Malta: Latest working life developments – Q4 2017

Efforts to secure the economic viability of Air Malta by implementing four new collective agreements and several disagreements between the government and professional trade unions are the main points of interest in this article. This country update reports on the latest developments in working life in Malta in the fourth quarter of 2017.

New collective agreements to secure Air Malta

A five-year plan agreed with the European Commission in 2011 established that Air Malta was to become economically viable and no longer dependent on state aid by March 2016. The national flagship airline posted a loss of €16 million in its most recently published accounts for the year ending 2015.

As a result, the four unions representing four different categories of Air Malta employees were asked in November to accept new collective agreements offered by the government. Three – the Association of Airline Engineers (AAE), the Union of Cabin Crew (UCC) and the General Workers’ Union (GWU) – agreed the terms and signed their collective agreements with the government on 30 November 2017. The terms included a pay rise, although the amount has not been made public, and changes to some conditions of work. The UCC, for instance, agreed to a cost-cutting measure that reduces the number of cabin crew from five to four on each flight. Ground staff, represented by the GWU, agreed to be transferred to a new state-run company with a guarantee that present conditions of work will be retained.

Maltese Prime Minister Joseph Muscat had urged the pilots’ union to follow suit and sign their collective agreement, which Tourism Minister Konrad Mizzi said offers good terms. The government is expecting this agreement to be signed shortly. Pilots are, however, concerned about the number of hours they are expected to work under the proposed new agreement.

Professional unions challenge government regarding pay and working conditions

In the fourth quarter of 2017, the government had to face a number of challenges from unions representing the associate professionals.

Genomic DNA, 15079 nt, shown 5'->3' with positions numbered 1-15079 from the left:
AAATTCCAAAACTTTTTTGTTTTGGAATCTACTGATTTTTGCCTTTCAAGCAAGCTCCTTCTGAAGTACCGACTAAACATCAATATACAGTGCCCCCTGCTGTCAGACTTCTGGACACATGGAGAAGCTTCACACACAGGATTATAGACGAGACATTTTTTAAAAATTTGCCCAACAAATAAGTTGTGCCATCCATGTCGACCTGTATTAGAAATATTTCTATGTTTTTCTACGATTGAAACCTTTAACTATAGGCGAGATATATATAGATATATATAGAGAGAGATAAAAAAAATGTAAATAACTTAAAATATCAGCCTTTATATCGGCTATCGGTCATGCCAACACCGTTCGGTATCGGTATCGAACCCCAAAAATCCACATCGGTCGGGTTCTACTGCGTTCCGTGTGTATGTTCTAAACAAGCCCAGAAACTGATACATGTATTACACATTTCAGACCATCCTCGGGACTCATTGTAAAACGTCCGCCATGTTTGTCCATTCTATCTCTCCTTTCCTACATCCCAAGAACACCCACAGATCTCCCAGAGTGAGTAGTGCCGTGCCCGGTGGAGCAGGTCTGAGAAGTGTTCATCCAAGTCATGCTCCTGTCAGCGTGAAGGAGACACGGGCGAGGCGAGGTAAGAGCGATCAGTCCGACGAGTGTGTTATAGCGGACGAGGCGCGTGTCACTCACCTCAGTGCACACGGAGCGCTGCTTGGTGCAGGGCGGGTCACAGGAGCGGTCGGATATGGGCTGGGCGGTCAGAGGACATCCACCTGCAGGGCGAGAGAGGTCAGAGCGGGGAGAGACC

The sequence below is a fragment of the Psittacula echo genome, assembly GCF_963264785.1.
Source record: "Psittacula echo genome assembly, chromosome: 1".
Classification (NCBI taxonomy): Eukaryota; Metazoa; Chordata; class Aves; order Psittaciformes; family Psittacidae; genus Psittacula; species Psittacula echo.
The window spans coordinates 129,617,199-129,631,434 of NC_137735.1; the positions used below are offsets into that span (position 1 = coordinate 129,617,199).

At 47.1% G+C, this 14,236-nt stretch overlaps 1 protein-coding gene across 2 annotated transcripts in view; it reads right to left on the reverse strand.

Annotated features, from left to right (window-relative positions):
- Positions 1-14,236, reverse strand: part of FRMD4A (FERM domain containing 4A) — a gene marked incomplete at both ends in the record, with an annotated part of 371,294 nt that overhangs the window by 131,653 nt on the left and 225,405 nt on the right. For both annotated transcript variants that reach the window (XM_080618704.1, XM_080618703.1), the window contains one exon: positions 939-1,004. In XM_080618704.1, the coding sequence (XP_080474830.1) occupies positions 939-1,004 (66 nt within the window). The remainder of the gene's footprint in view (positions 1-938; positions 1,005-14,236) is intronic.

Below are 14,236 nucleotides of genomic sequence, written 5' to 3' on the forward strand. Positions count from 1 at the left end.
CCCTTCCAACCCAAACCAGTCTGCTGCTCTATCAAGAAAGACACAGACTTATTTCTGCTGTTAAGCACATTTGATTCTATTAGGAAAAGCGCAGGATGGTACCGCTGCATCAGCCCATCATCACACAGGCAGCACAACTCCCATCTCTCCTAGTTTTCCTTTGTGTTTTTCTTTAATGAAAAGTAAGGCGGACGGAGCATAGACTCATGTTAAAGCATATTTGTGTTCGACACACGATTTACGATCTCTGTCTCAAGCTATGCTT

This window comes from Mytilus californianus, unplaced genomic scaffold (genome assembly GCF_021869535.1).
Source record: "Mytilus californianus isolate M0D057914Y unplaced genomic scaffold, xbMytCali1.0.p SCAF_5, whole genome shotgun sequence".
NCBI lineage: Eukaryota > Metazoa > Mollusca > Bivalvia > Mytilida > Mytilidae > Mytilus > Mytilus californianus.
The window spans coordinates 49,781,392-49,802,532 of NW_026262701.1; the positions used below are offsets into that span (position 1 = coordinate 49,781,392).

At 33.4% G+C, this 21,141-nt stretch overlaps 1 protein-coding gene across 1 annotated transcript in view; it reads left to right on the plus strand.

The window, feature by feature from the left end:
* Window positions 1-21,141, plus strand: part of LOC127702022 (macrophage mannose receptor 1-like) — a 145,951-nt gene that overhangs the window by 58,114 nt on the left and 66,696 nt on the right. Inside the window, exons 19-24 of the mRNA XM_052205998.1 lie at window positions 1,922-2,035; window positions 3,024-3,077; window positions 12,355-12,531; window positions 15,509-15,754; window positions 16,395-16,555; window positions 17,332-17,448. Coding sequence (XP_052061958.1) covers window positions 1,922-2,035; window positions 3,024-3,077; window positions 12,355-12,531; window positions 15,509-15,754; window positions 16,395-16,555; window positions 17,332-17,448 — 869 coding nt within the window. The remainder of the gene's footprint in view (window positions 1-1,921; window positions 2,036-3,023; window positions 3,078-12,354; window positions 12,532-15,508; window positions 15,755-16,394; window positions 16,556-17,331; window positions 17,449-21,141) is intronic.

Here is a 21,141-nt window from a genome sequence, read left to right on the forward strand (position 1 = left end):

In October 2017, the Malta Union of Midwives and Nurses (MUMN) threatened partial industrial action to force the government to sign a new collective agreement. MUMN insisted that the agreement should not only revise salaries, but should also address working conditions and the pressures created by a national shortage of about 500 nurses and midwives. The union said these problems were contributing to members’ feelings of ‘burn-out’. Following a conciliatory meeting in October between the MUMN and Deputy Prime Minister Chris Fearne, an agreement was reached and industrial action suspended.

Following this agreement, a second industrial conflict surfaced with the teaching profession. The Malta Union of Teachers (MUT) held a day-long strike on 8 November 2017 involving all teachers employed in state and church schools. The union demanded a 20% pay rise and better working conditions. Adopting a placatory tone, the government stated that it was willing to discuss the MUT proposals. In a meeting on 7 November, the Minister for Education, Evaris​t Bartolo, and the MUT reached an agreement that included a 20% pay rise. No details were given about how or when this pay rise was to come into effect.

These two agreements triggered a chain reaction as other unions representing associate professionals, such as social workers, speech language pathologists, physiotherapists, podiatrists and occupational therapists, asked for similar improvements to pay and working conditions. The Malta Association of Social Workers said that it fully recognised the value of teachers’ work, but urged the government ‘to show the same commitment to the social work profession, who work with the most vulnerable members of society’.


The collective bargaining process at Air Malta involving four unions shows how complex it can be to reach agreement in this type of multi-layered organisation. However, the agreements signed with the MUT and MUMN, and the reactions of other unions to those agreements, confirms that the relativity of wages is a cornerstone of trade unionism. Other employees expect their salaries to be increased in line with those of nurses and teachers.

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